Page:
In the words of wise and owlish Jay at The Owlery, 'you could go to a restaurant, or spend the same money here and have the experience of a lifetime, with memories to last forever'. I could not agree more. I had a wonderful time visiting this special place and will be returning with my family very soon. Nested in the barns at Newton St Loe Farm 3.5 miles from Bath, this superb organisation offer Owl and Hawk experiences and encounters, both indoors and outside. This is very much a 'hands-on' and immersive experience, as I found after a few minutes. Jay introduced me to a wonderful family of owls, and then to Charlie, a very noble Harris Hawk. It was incredible.
What you can do, and where you do it
The owls are arrayed in bright and airy enclosures spread in a horseshoe shape within the barn. Facing these is an open enclosure with seating and perches, where visitors can enjoy an 'Owl Encounter'. The barn is well-lit and full of carved wood and plants. It made me feel very at ease, whilst listening to all of the different hoots, chirps and wing beats of the owls. I was fascinated to see their different movements and ways of greeting Jay, who seemed to be able to chat away to them by reading their body (feather) language. We then went to the falconry area to meet the hawks, who were about to be taken to sheltered outdoor perches facing the barn.
I loved meeting Charlie, who is one of the older Hawks at West of England Falconry and is taken on 'Hawk Walks', where visitors can walk around the fields of Newton St Loe and feed the hawks, 'calling them' to feed off their gloved hands. These walks can be undertaken by individuals or small groups, and all of the hawks are very well versed in interacting with people. Not to be outdone by the hawks, there is an enclosed flying area for the owls in the barn, opposite the seating area. The video clip below shows the majestic Siku flying from her enclosure to the flying area. What a sight!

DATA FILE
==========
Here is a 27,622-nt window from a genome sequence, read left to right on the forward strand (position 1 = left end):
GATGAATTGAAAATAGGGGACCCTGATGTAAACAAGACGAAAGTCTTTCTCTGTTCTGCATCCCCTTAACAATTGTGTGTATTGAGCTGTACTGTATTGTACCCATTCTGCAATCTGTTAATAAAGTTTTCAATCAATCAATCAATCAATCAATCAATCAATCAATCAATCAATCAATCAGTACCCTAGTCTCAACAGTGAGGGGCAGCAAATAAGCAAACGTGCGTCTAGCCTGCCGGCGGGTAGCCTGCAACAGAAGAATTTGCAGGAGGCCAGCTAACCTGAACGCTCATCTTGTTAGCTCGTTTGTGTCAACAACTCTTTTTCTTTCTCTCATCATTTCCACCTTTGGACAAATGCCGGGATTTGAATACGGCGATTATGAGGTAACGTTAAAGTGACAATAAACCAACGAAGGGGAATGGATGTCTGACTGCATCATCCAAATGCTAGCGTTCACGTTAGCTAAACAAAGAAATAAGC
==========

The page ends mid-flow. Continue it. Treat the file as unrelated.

A real highlight of my visit was meeting Florence the Burrowing Owl. She is a delightful and inquisitive owl, about the size of a mango. Jay told me that she is wonderful with children, and I felt very touched when she hopped up to me to nibble gently on my finger. She was so affectionate and had eyes full of kindness and mischief. When she hopped off to her burrow, she looked like a cheeky toddler off to play hide and seek. What struck me deeply today is how very interactive this experience is, and how moving it was to see these happy and relaxed beings. Even the rescue owls and birds recuperating from accidents had a calmness about them, and I felt a keen sense of kinship between them.
Florence (named after the owl-loving nurse Florence Nightingale), who is a friendly and incredibly cute little lady.
This experience would be perfect for a family get together, or perhaps to celebrate an important birthday. For me, it is something that I would love to experience with loved ones, as much to experience their reactions as to enjoy my own. I would love to take part in a Hawk Walk, but I know that my son would adore an owl encounter. The Facebook page is very useful in terms of looking up prices and getting more information, and has some lovely footage of the day to day activities of the birds - have a look here.
A testament to this lovely place is the International reputation that it has. Visitors have come from around the globe, with Australia being one of the foremost countries to come! The Facebook page also reads like a community newsletter, and it is obvious that past visitors keep in touch long after their experiences. With several TripAdvisor certificates of excellence, this is definitely a very efficient and impressive organisation. I cannot wait to return.
A map of visitors from Australia. Folks from 'down under' nearly outnumber visitors from the whole of Europe!